This blog originally appeared in the Houston Chronicle on 3/5/2013.


“Anti-competitive” – “tantamount to price controls” – “a government-sponsored price-fixing cartel.”

These were among the descriptions offered in the Texas Capitol during this morning’s public hearing regarding SB 639, the proposal supported by the Wholesale Beer Distributors of Texas over the objections of the state’s craft brewers and its other large distributor group, the Beer Alliance of Texas.

Listening in on the hearing, the rhetoric from two state business leaders and a conservative-leaning public policy expert was striking.

“That is very simply a government-sponsored price-fixing cartel,” said Mario Loyola of the Texas Public Policy Foundation.

Loyola, whose bio includes articles and op-eds in conservative publications, appearances on the Glenn Beck program and a stint as state policy adviser to former Republican U.S. Sen. Kay Baily Hutchison of Texas, said one provision of the bill would force manufacturers to charge one price to distributors in all circumstances but allow the distributors to sell at any price they wished.

“From the consumers’ point of view, that’s the worst of all possible worlds, restricted output and  higher prices at every level,” Loyola said. “In fact, the law, in our view, should be amended in exactly the opposite direction.”

I‘ll have a more complete story about the hearings in tomorrowtoday’s Houston Chronicle. Read it here.

I would note that the bill also drew opposition from the Texas Retailers Association, the Texas Association of Business and other groups. Even Anheuser-Busch went on record against the bill. Here is a text of the testimony from a Texas-based VP for the beer giant:

Senator Carona, members of the Senate Business and Commerce Committee:

My name is Keith Diggs, I live in Dallas and serve as Region Vice President of Sales for Region 5, which of course includes Texas.  I want to take this opportunity to thank you for your leadership over the summer months, working with Sen. Van de Putte and the TABC on our state’s alcohol laws.  That work has been inclusive, transparent and comprehensive.  Again thank you.

Anheuser-Busch has a long rich tradition in Texas. In the late 1800’s we had an ice house just outside of Houston and at the turn of the century, Adolphus Busch had a state-of-the-art hotel built in Dallas- bearing his name. The Adolphus Hotel remains in Dallas as you all know (and as an interesting aside) it was the first public building to feature central air conditioning in Texas. Additionally, we operate a state-of-the-art brewery in Houston, in addition to the Longhorn Glass Plant.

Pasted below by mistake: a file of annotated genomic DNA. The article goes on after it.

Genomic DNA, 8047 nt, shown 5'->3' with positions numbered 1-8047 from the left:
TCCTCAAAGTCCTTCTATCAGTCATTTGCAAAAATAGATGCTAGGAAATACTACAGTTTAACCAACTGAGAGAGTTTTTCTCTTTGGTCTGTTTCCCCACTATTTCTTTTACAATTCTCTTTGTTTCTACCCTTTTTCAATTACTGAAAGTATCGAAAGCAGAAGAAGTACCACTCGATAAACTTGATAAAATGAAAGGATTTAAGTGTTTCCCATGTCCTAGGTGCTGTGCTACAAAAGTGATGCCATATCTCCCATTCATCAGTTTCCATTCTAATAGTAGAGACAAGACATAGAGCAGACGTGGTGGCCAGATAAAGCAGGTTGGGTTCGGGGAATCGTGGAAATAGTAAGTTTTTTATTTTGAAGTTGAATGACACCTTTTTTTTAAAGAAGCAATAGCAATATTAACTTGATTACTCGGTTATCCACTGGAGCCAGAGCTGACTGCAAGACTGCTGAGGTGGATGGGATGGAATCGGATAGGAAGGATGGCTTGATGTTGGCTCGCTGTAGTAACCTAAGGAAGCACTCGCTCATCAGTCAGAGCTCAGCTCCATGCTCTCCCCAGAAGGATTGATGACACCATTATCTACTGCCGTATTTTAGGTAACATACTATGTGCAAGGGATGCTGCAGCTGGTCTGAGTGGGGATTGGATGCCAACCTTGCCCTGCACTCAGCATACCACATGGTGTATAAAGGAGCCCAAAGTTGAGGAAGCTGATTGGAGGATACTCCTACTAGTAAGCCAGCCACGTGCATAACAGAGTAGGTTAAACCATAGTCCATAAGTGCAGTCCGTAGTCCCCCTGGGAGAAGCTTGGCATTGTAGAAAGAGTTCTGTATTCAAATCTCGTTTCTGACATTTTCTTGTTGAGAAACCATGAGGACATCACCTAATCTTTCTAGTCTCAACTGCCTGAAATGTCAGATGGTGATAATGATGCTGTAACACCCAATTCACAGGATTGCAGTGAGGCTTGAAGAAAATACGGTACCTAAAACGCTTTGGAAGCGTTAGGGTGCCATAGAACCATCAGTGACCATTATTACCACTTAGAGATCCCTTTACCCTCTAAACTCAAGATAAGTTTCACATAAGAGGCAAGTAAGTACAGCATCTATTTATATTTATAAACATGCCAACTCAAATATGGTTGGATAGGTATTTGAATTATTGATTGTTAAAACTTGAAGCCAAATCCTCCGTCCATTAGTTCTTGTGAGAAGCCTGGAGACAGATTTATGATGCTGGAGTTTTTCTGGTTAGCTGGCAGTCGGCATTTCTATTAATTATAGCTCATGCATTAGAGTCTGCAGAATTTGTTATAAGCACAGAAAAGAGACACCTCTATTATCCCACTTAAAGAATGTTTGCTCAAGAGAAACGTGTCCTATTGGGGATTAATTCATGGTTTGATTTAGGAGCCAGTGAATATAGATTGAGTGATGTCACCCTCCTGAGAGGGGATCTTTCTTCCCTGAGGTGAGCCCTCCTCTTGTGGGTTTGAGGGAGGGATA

I’m here today to oppose SB 639 – which would establish a government price control for beer (but only from brewer to wholesaler).  I respectively urge your opposition to this unprecedented legislation because it is anti-competitive, anti-consumer and bad for Texas.

As you know, Texas is a vast and diverse state where local market conditions vary widely.  And although beer is unique, like other consumer product companies who depend on free-market principles to price their products, a brewer’s ability to compete in those various marketplaces would be restrained if a mandated, single government price were to be put into place.

Importantly,  free-market pricing flexibility  is needed to respond to changing competitive conditions, e.g. discounts by competitors, especially where a competitor only sells in certain locations as well as respond to varied market conditions (consider the Dallas Metroplex versus Wichita Falls or McAllen).

When the government introduces artificial restraints in free markets, history has consistently shown that prices rise. As the first tier in the 3 tier system, brewers need to take into account both the best and worst market conditions, as well as  the most and least efficient wholesalers , the manufacturer/brewer needs to cover its cost in all markets. Price controls will eliminate pricing flexibility, ultimately forcing us to raise prices to levels reflected in the most expensive markets, resulting in Texas consumer paying more for their beer.

Brewers are much less likely to discount or promote if statewide uniformity is mandated by the government. Wholesalers will pass that increased cost, plus whatever else they might want to add on in terms of price, onto the retailer, who in turn will pass it on to the consumer.

Put another way, the brewer /importer sets what is called a Price to Wholesaler, the wholesaler sets Price to Retailer and the Retailer the ultimate Price to Consumer.  We can only recommend to the wholesaler what he may wish to sell to the retailer, based on market conditions.

Government mandated uniform pricing will hamper any brewer’s ability to compete in local unique markets and events. No special promotions for the Super Bowl because we and every other brewer would have to offer it statewide. Advertising spends to support Fiesta in San Antonio could be a thing of the past because a similar spend would have to be implemented throughout the state.  All major sports teams and special events within the state would be impacted.

Respectfully this proposal is not the result of the summer interim hearing on alcohol laws. The trade association promoting this chose to attend meetings but not to fully participate. This idea was never raised at any of those meetings while other interested parties exchanged ideas and discussed ways to promote the state’s best interest.

Finally, it is unclear what problem needs to be solved.  The system works well and free market, flexible pricing is the best way to keep prices low and competitive for consumers.

Thank you. I would be happy to answer your questions at this time, to the best of my ability.